Academic journal article Chicago Review

To D.S. Savage

Academic journal article Chicago Review

To D.S. Savage

Article excerpt


When Rexroth asked O.S. Savage (1917-) if he would contribute to the New British Poets anthology (New Directions, 1949) he gained a friend and ally. Their correspondence ran without significant interruptions throughout the 1940s and was fueled by their desire to provoke new values and standards for society. Savage, a wartime conscientious objector, worked for years in an assortment of ill-paying jobs while raising a family and establishing himself as a fiercely independent poet and critic. Rexroth found Savage's radical humanism an apposite bulwark against what he considered to be the dominant Anglo-American orthodoxy in literature. He admired Savage's literary study, The Personal Principle (Routledge, 1944), and shared the young poet's conviction that genuine community transcends economic and social differences and sanctions the inner value of persons. Disagreements concerning Blake or Lawrence or Boehme notwithstanding, Rexroth was grateful for their friendship, as this passage from The Dragon and the Unicorn testifies:

Over the hills and fields to

Derek Savage's thatched day

Cottage in a narrow moist

Valley by a ruined mill.

Three days of hospitality

And passionate talk. How good

To meet someone in this world

With his own convictions and

Careless of gossip and fashion.

The only young English poet

Of working class extraction

Barker is Irish, Thomas, Welsh

But certainly by far the most

Distinguished both in appearance

And opinions.

Max Blechman

31 January 1946

692 Wisconsin St.

San Francisco, CA

Dear Derek Savage,

Your letter is fine. It is very good of you to send all those addresses. It isn't at all easy to find one's way around London when one is on the other side of the world.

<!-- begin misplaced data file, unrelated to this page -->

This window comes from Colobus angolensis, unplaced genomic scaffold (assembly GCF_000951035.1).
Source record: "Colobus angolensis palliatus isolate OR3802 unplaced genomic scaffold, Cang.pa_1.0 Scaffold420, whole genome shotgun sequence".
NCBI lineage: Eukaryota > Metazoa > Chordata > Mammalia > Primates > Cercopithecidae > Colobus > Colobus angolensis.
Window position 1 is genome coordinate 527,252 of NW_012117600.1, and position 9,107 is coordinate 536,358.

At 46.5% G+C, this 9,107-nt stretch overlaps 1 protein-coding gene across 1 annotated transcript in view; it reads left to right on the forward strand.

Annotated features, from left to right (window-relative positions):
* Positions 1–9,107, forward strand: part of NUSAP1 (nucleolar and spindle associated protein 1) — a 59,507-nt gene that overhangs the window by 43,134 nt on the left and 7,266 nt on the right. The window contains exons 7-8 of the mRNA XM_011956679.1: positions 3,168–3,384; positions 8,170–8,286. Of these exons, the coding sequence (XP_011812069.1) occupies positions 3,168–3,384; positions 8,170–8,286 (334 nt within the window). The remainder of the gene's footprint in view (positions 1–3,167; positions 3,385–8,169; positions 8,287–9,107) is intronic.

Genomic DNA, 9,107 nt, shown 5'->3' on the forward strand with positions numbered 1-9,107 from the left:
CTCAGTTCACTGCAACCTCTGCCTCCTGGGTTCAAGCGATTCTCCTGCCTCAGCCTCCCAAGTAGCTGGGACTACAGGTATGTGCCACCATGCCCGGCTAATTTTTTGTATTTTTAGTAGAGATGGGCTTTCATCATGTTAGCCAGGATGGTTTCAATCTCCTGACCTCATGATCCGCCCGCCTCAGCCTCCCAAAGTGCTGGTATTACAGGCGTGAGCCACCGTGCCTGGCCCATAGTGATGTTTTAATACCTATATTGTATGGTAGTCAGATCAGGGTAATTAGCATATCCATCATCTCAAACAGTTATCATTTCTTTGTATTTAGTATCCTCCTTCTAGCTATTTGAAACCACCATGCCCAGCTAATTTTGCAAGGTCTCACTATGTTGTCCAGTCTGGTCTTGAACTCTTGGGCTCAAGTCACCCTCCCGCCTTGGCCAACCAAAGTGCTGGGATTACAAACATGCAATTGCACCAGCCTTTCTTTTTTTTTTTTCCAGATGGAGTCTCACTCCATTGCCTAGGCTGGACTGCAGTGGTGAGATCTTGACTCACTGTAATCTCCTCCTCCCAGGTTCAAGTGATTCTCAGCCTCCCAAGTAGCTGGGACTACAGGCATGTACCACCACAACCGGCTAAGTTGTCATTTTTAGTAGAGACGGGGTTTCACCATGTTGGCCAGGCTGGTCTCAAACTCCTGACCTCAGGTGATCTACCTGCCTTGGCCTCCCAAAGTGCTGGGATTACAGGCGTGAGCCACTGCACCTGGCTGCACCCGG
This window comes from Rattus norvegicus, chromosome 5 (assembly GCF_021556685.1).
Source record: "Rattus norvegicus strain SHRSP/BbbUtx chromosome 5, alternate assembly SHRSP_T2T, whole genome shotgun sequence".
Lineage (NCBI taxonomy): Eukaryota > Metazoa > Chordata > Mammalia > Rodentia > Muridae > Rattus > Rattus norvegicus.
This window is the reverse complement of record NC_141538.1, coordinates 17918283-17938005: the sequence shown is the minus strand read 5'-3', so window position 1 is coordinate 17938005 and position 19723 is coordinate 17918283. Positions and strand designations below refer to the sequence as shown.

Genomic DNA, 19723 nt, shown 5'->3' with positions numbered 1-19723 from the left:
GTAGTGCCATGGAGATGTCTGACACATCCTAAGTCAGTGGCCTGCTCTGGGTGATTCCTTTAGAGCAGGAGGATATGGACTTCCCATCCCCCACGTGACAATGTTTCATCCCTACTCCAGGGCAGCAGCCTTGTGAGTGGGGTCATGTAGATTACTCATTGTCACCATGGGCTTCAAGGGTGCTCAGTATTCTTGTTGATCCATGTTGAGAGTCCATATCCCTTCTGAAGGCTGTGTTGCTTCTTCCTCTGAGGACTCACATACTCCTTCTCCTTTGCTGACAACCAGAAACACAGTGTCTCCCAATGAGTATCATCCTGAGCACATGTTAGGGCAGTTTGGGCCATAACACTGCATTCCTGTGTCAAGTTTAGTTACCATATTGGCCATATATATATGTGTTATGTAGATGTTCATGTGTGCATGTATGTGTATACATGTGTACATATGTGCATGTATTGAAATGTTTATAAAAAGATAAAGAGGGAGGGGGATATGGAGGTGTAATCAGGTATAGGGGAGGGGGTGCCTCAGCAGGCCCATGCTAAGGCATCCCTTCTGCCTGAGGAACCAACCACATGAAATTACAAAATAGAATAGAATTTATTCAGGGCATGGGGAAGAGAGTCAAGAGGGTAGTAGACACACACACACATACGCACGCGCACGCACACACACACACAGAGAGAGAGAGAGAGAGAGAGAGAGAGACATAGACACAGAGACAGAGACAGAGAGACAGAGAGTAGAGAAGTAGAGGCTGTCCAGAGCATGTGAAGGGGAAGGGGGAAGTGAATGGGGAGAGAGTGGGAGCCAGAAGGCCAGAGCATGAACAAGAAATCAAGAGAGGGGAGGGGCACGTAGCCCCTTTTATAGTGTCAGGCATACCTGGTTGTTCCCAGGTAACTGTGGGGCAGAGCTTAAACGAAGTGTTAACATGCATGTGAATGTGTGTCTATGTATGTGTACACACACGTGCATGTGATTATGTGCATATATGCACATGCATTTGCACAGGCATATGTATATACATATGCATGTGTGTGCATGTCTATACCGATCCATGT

You should know by now, I have a very flip manner of expressing myself in correspondence. I don't actually plan to include anybody or include anybody out on the basis of their ideology. I am not an utter idiot. I do think that wartime British verse shows a very definite tendency. A return to the person-the I-you communication-both philosophically and stylistically. I can remember when all the girls would shiver when somebody said-"A poem that uses the personal pronoun is ipso facto a bad poem." A return to simplicity-no longer the frantic effort to get at least the leading Seven and if possible an Eighth Ambiguity into every line-the "made-up" (D.H.L.) Cambridge don sort of exercises popularized over here by the Partisan Review. A political reorientation since the Spanish war. Why did the British boys seem to have seen the Spanish war more clearly than the Americans? Possibly it is due to the enormous strength of Stalinism over here. Plenty came back disillusioned enough, but in a few months they were back at their units-there was no place else for them to go. Liston Oak-head of the Stalinist press bureau in Spain, came back calling himself an anarchist-wrote a few articles for the Vanguard before it folded, and ended up as editor of the New Leader-a social-democratic-white guard sheet if there ever was one. Of course he gets a good salary. Whether Eric Gill, or Kropotkin, or Berdyaev, or Tolstoy, or Lawrence, or whoever-the British intelligentsia seems to be picking up a new set of ancestors. And they do all have one thing in common-belief in the integrality of man, and disbelief in the pretensions of the state. (Politico-religiously speaking, I guess my "ancestors" are Schweitzer, Fr. Tyrrell, Berdyaev, Lawrence, Berkman, Gorter, Luxembourg. Make of that what you will. (Maybe a bit of Arthur Avalon, too.) I guess I read too much. I grew up in the "revolutionary movement," once made a detour and studied for Anglican Orders.) I think there is another thing-a sort of dreamy, moody way of writing-not just Neoromanticism-everybody seems to be affected with it-an elegiac temper-ruminative-pensive. …

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